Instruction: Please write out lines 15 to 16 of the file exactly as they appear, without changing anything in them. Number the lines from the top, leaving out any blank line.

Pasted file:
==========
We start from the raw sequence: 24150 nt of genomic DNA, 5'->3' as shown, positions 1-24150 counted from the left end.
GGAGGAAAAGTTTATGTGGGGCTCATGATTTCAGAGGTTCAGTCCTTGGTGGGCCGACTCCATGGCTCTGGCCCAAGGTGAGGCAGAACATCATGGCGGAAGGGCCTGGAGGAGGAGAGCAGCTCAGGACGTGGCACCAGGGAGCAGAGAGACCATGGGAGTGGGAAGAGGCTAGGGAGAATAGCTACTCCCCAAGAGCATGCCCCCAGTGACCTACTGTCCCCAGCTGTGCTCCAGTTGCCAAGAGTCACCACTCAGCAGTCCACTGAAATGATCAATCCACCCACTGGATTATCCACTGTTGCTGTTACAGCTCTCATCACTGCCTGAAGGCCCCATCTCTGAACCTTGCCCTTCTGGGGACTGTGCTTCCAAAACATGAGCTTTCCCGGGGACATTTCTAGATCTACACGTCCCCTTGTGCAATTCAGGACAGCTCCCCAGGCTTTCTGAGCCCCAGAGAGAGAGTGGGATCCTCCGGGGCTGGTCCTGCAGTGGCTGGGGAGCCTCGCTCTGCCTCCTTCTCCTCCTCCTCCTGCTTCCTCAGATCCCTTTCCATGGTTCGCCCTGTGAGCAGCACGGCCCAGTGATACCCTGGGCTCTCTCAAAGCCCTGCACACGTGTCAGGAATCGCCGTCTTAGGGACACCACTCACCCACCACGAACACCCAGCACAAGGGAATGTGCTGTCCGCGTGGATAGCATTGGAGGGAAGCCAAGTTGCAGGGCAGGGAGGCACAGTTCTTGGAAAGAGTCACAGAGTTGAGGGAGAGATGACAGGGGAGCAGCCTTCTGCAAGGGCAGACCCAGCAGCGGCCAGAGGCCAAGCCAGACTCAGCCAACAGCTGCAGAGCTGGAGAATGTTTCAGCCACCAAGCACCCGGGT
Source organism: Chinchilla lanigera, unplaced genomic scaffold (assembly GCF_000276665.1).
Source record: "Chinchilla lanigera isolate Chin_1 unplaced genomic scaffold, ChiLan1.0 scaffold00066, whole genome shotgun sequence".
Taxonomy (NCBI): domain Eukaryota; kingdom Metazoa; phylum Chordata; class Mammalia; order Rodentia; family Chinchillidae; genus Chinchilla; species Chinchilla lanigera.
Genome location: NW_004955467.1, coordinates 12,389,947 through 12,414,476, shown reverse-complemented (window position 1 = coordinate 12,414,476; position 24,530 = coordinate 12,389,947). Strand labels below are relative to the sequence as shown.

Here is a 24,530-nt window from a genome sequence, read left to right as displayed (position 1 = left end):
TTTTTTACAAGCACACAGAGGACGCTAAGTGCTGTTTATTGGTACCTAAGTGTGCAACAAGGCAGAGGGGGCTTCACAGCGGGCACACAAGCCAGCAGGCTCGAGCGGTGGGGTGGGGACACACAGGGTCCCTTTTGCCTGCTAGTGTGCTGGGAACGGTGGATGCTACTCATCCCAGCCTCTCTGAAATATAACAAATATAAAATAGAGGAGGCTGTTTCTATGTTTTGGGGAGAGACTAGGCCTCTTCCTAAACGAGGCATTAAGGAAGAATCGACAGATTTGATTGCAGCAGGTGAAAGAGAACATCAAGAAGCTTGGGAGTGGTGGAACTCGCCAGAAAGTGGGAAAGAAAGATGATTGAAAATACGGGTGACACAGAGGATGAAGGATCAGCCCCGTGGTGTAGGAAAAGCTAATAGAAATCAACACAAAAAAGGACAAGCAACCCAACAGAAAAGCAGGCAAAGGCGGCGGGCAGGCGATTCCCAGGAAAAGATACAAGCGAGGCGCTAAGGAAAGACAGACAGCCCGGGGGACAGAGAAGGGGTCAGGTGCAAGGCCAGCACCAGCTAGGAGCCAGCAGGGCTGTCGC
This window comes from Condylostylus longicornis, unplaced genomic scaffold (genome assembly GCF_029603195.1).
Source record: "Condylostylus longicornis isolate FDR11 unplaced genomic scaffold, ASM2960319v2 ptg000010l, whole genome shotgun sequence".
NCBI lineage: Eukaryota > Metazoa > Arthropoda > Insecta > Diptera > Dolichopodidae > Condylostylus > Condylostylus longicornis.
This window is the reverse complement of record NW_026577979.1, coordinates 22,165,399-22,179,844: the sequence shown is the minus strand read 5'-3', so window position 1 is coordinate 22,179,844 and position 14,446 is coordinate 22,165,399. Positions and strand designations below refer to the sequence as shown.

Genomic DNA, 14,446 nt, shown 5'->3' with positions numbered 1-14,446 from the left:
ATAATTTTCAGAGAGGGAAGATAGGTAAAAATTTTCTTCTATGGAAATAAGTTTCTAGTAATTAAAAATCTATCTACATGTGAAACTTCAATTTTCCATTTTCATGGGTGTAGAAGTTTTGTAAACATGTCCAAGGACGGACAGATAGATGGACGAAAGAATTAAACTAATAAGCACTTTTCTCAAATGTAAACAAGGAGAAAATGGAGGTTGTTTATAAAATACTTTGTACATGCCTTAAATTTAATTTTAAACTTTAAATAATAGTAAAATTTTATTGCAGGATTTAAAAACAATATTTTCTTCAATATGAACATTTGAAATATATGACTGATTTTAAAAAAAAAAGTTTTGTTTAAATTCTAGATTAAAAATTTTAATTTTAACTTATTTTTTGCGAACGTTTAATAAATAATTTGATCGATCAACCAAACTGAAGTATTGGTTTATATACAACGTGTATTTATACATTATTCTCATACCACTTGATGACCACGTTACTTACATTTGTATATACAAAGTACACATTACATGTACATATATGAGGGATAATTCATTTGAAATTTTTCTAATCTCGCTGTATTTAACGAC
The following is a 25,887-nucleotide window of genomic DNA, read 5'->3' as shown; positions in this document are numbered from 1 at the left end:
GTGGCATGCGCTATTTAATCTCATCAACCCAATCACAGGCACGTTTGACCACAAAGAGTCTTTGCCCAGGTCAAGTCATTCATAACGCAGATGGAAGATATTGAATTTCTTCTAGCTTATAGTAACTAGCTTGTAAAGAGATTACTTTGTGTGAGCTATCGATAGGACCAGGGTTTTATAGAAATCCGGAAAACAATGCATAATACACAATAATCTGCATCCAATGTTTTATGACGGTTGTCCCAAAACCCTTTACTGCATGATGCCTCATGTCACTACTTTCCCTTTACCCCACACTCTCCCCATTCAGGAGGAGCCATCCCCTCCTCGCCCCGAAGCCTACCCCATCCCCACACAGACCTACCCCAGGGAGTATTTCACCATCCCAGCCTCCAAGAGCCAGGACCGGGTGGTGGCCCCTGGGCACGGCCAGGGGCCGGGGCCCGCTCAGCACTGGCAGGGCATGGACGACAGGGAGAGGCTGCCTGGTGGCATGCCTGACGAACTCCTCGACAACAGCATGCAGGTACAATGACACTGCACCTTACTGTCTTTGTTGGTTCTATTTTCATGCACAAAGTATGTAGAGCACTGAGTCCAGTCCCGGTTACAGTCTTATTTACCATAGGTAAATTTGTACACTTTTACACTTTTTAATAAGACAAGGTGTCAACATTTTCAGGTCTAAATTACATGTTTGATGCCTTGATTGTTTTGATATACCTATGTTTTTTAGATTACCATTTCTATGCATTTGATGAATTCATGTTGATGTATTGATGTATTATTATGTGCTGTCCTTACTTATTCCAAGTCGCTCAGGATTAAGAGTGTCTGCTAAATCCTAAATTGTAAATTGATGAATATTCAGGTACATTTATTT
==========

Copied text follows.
The following is a 25,887-nucleotide window of genomic DNA, read 5'->3' as shown; positions in this document are numbered from 1 at the left end:
GTGGCATGCGCTATTTAATCTCATCAACCCAATCACAGGCACGTTTGACCACAAAGAGTCTTTGCCCAGGTCAAGTCATTCATAACGCAGATGGAAGATATTGAATTTCTTCTAGCTTATAGTAACTAGCTTGTAAAGAGATTACTTTGTGTGAGCTATCGATAGGACCAGGGTTTTATAGAAATCCGGAAAACAATGCATAATACACAATAATCTGCATCCAATGTTTTATGACGGTTGTCCCAAAACCCTTTACTGCATGATGCCTCATGTCACTACTTTCCCTTTACCCCACACTCTCCCCATTCAGGAGGAGCCATCCCCTCCTCGCCCCGAAGCCTACCCCATCCCCACACAGACCTACCCCAGGGAGTATTTCACCATCCCAGCCTCCAAGAGCCAGGACCGGGTGGTGGCCCCTGGGCACGGCCAGGGGCCGGGGCCCGCTCAGCACTGGCAGGGCATGGACGACAGGGAGAGGCTGCCTGGTGGCATGCCTGACGAACTCCTCGACAACAGCATGCAGGTACAATGACACTGCACCTTACTGTCTTTGTTGGTTCTATTTTCATGCACAAAGTATGTAGAGCACTGAGTCCAGTCCCGGTTACAGTCTTATTTACCATAGGTAAATTTGTACACTTTTACACTTTTTAATAAGACAAGGTGTCAACATTTTCAGGTCTAAATTACATGTTTGATGCCTTGATTGTTTTGATATACCTATGTTTTTTAGATTACCATTTCTATGCATTTGATGAATTCATGTTGATGTATTGATGTATTATTATGTGCTGTCCTTACTTATTCCAAGTCGCTCAGGATTAAGAGTGTCTGCTAAATCCTAAATTGTAAATTGATGAATATTCAGGTACATTTATTT